What Does This Have to Do with Carlos Whittaker?

When it comes to romantic poetry and rock n roll both are at their best when they come from emotionally raw places says Craig Schuftan in his book 

Take the former Smashing Pumpkins front man , for example. He said, ”And the more intense it was, the better, and we would probably have to suffer for that.”

Then there’s the British romantic poet George Gordon Byron who said about –perhaps his best poem–”I was truly mad during its composition.”

[Note: Before Byron the notion that you had to suffer to create great art seemed ridiculous.]

Unfortunately, this notion is leaching into the Christian culture. Whittaker is but a mild example.

So my question to you is this: Is this the least bit healthy–regardless if you are a Christian or not? Furthermore, does it belong in the Christian community?

Or is this just anonther example of our incumbent narcissism rearing it’s ugly head and placing the focus on us rather than Christ?

Understand: I am one of those creative people. And I have a bent for suffering. But I’m not sure the focus should be placed on me or my pain.

I’m also reminded of Keith Green performing beneath his piano so people would focus on God and not him.

My irredeemable love of obscurity likes that. A lot.

So what do you think: Is this a zero-sum game? Or can we strike a balance? I look forward to your thoughts. Brutal and all.

The Trick to Finding Your Spiritual Gift

How do you know your spiritual gifts? Our understand what they are? It doesn’t really matter if you’ve defined your gifts. It’s something else.

The moment you become a Christian God gives you a marvelous gift–the Holy Spirit.

In other words, the moment you believe…God comes to live in you.

He becomes your guide, teacher and power supply for everything you will do for the glory of God.

That’s true for every Christian.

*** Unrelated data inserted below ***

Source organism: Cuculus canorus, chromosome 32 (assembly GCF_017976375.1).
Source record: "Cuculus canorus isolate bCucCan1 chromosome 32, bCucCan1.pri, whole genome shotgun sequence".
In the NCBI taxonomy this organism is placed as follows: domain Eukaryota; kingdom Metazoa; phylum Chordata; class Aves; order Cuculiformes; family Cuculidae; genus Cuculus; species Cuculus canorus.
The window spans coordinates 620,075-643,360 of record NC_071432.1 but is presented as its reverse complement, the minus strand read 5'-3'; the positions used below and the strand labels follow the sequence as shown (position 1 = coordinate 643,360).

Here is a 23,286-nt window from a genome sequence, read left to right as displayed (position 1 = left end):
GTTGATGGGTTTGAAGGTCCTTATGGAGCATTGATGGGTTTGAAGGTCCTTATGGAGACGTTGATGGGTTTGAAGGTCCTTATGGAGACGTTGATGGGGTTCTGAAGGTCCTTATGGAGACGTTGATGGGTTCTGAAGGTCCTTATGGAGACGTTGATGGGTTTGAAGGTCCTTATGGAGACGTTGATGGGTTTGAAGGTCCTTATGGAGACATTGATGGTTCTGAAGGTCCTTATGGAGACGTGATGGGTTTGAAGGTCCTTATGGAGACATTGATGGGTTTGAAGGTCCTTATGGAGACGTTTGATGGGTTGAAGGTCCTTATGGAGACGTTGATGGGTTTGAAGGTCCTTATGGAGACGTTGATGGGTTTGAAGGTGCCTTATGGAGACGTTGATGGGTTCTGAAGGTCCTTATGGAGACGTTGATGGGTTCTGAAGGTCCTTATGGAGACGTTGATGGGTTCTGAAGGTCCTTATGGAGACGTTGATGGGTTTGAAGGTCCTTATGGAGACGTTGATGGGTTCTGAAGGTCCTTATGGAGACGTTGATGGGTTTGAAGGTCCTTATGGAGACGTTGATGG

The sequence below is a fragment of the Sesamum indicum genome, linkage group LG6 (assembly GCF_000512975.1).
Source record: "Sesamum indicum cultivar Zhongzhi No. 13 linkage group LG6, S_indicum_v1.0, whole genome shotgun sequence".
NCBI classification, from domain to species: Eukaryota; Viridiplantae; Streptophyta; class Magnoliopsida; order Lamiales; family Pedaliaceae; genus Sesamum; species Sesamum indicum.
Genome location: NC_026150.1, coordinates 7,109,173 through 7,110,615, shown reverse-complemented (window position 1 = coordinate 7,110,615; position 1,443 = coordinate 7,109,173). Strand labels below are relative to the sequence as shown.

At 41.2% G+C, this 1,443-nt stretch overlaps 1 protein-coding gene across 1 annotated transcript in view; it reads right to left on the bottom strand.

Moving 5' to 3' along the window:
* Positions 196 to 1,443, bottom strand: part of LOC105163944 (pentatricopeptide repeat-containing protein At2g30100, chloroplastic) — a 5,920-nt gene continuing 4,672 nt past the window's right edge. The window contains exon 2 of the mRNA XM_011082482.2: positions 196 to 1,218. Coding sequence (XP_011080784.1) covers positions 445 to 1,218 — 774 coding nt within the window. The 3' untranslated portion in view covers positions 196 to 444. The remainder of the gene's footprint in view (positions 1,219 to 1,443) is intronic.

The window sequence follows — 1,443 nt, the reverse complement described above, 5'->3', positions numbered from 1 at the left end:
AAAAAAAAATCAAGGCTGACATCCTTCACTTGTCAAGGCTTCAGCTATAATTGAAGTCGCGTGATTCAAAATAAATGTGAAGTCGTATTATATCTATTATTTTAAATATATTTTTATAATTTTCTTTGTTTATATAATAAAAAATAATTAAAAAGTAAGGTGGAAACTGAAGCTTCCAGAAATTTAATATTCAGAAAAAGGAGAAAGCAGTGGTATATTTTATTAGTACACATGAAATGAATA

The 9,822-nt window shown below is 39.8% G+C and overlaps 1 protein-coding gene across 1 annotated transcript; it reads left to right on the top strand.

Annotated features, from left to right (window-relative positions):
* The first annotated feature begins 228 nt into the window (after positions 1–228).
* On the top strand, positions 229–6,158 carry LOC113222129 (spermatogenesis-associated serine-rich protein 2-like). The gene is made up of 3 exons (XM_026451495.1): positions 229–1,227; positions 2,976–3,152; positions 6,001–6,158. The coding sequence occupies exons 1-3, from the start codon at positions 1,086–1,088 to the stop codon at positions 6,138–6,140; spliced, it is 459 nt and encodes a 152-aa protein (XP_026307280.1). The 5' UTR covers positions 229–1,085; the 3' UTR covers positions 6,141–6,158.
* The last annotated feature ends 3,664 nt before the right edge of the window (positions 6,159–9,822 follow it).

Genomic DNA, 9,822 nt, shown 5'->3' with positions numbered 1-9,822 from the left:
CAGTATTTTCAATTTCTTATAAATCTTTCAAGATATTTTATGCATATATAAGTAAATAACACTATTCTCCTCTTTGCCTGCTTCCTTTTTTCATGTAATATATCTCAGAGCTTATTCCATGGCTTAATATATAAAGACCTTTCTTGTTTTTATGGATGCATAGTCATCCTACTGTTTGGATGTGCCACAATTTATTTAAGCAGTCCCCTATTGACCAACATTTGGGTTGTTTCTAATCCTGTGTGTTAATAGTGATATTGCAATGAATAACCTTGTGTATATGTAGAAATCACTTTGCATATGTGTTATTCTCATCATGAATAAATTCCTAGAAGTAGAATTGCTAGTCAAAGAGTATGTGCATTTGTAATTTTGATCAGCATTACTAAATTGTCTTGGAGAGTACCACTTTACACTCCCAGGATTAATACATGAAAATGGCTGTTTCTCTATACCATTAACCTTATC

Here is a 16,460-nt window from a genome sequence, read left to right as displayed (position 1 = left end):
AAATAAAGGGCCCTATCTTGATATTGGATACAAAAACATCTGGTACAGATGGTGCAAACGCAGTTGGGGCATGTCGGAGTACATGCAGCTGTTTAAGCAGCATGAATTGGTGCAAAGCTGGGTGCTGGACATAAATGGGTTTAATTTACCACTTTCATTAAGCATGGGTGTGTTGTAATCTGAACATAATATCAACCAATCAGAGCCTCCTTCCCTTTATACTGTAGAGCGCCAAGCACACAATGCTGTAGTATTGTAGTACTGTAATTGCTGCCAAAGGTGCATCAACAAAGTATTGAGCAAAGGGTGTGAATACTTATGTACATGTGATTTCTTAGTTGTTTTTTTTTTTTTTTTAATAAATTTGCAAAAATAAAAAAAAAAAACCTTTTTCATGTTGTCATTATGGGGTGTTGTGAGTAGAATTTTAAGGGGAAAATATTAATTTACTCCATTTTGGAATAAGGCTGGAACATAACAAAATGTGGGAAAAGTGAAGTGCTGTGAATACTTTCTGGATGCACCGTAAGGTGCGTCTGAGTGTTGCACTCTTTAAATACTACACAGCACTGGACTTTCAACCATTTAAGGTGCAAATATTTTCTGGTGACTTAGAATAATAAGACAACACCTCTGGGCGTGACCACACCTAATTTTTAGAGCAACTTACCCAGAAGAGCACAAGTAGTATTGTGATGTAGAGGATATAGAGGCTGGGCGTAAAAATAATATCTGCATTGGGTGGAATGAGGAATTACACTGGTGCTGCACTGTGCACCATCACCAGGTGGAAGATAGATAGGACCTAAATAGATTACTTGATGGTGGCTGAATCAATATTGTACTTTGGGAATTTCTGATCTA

The Holy Spirit and Spiritual Gifts

And since the spirit of God lives in us, the New Testament teaches us to behave in certain ways towards the Holy Spirit.

For example, we are encouraged to walk, to live, to be filled, to pray, to manifest the fruits of the Spirit and to use and exercise the gifts of the Spirit.

We are also warned not to grieve, resist or quench the Spirit.

The Christian life is a Spirit-dominated existence. A Spirit-directed existence. A Spirit-controlled existence.

And when we allow the spirit of God to dominate, direct and control our lives, marvelous results occur. Here are six:

Holiness. Constant sanctification.

Joy. Constant satisfaction and contentment.

Liberty. Constant sense of freedom from danger or anxiety.

Confidence. Constant sense of reliability and courage.

Security. Constant sense of protection and favor.

Victory. Constant sense of strength.

But there’s one more: ministry–a constant service to the body of Christ.

An Other-Minded Approach

A Spirit-dominated, Spirit-directed and Spirit-controlled life results in personal benefits, yes, but also in corporate benefits as well.

When we are dominated by the spirit, we are naturally able to serve others. It’s an other-minded approach.

See, when you walk in the spirit of God, your gifts are ministered to me. And as I walk in the spirit, my gift are ministered to you.

As we live and move and have our being in the Spirit, the spirit of God operates through us so we serve the body of Christ and radiate his glory so that people will see and believe.

This is subduing the earth. And it’s crucial. Especially when it comes to finding out your spiritual gifts.

How Do You Know Your Spiritual Gifts?

Frankly, that’s not the issue.

It doesn’t really matter if you’ve defined your gifts. What matters is that we walk in the spirit.

The trick to finding out your spiritual gifts is not defining them and then doing them…but simply getting on your knees and begging the Spirit to dominate, direct and control you…

And if you do that, then he will do what he will do and you can eventually look back and say, “Oh, now that’s what I do.”

That, my friend, is the trick to finding out your spiritual gifts. Make sense? And can you think of any other benefits that result from a Spirit-dominated life that I haven’t listed? Let me know.

Why I Didn’t Defend a Six-Day Creation

You may think less of me after this post.

Then again, maybe not.

I guess it just depends on where you land on this debate.

Let’s lay the groundwork first.

Groundwork Ahead

Last Friday I got an email from Daniel Wilson of  blog.

He asked a simple question. But very penetrating.

The kind of question that, in a sense, “calls you out.” That makes you pause and–well, think.

I knew exactly what he was referring to.

And I had a great reason for doing what I did. Indeed, my motives were good…

Just in the dark, ergo, Daniel’s question. What was THIS question? Here’s Daniel’s email:

There’s a question I’ve seen you avoid twice on your blog. I can understand why, but I am still very curious.

Do you believe in a literal, 6-day creation by God of the various kinds of living things?

Tough question.

Let’s run through my thought process on how I answered it. I think you’ll benefit.